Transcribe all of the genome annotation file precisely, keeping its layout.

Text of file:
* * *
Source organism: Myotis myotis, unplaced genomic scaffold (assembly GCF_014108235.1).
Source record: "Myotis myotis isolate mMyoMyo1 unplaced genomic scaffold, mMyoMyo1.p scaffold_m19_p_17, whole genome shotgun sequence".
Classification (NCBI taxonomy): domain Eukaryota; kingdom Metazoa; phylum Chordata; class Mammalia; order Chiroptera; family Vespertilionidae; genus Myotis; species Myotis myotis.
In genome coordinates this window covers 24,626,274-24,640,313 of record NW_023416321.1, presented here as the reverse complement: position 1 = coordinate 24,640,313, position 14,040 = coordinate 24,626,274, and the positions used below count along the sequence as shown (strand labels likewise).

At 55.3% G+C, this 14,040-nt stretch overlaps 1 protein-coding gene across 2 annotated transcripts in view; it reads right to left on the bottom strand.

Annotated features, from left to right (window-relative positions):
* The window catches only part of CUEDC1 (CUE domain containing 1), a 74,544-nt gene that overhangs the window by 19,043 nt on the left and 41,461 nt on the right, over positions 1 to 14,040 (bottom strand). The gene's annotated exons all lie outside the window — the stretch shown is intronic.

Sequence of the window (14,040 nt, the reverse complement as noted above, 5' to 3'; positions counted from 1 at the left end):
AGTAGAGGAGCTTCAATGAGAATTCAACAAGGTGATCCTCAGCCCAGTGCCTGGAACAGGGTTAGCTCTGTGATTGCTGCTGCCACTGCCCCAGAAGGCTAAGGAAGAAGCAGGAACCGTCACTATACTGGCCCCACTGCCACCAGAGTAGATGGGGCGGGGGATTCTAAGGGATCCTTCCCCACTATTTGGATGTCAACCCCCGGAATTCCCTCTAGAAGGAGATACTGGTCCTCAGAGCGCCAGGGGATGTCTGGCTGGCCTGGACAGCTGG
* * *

Source organism: Myotis myotis, unplaced genomic scaffold (assembly GCF_014108235.1).
Source record: "Myotis myotis isolate mMyoMyo1 unplaced genomic scaffold, mMyoMyo1.p scaffold_m19_p_17, whole genome shotgun sequence".
Classification (NCBI taxonomy): domain Eukaryota; kingdom Metazoa; phylum Chordata; class Mammalia; order Chiroptera; family Vespertilionidae; genus Myotis; species Myotis myotis.
In genome coordinates this window covers 24,626,274-24,640,313 of record NW_023416321.1, presented here as the reverse complement: position 1 = coordinate 24,640,313, position 14,040 = coordinate 24,626,274, and the positions used below count along the sequence as shown (strand labels likewise).

At 55.3% G+C, this 14,040-nt stretch overlaps 1 protein-coding gene across 2 annotated transcripts in view; it reads right to left on the bottom strand.

Annotated features, from left to right (window-relative positions):
* The window catches only part of CUEDC1 (CUE domain containing 1), a 74,544-nt gene that overhangs the window by 19,043 nt on the left and 41,461 nt on the right, over positions 1 to 14,040 (bottom strand). The gene's annotated exons all lie outside the window — the stretch shown is intronic.

Sequence of the window (14,040 nt, the reverse complement as noted above, 5' to 3'; positions counted from 1 at the left end):
AGTAGAGGAGCTTCAATGAGAATTCAACAAGGTGATCCTCAGCCCAGTGCCTGGAACAGGGTTAGCTCTGTGATTGCTGCTGCCACTGCCCCAGAAGGCTAAGGAAGAAGCAGGAACCGTCACTATACTGGCCCCACTGCCACCAGAGTAGATGGGGCGGGGGATTCTAAGGGATCCTTCCCCACTATTTGGATGTCAACCCCCGGAATTCCCTCTAGAAGGAGATACTGGTCCTCAGAGCGCCAGGGGATGTCTGGCTGGCCTGGACAGCTGG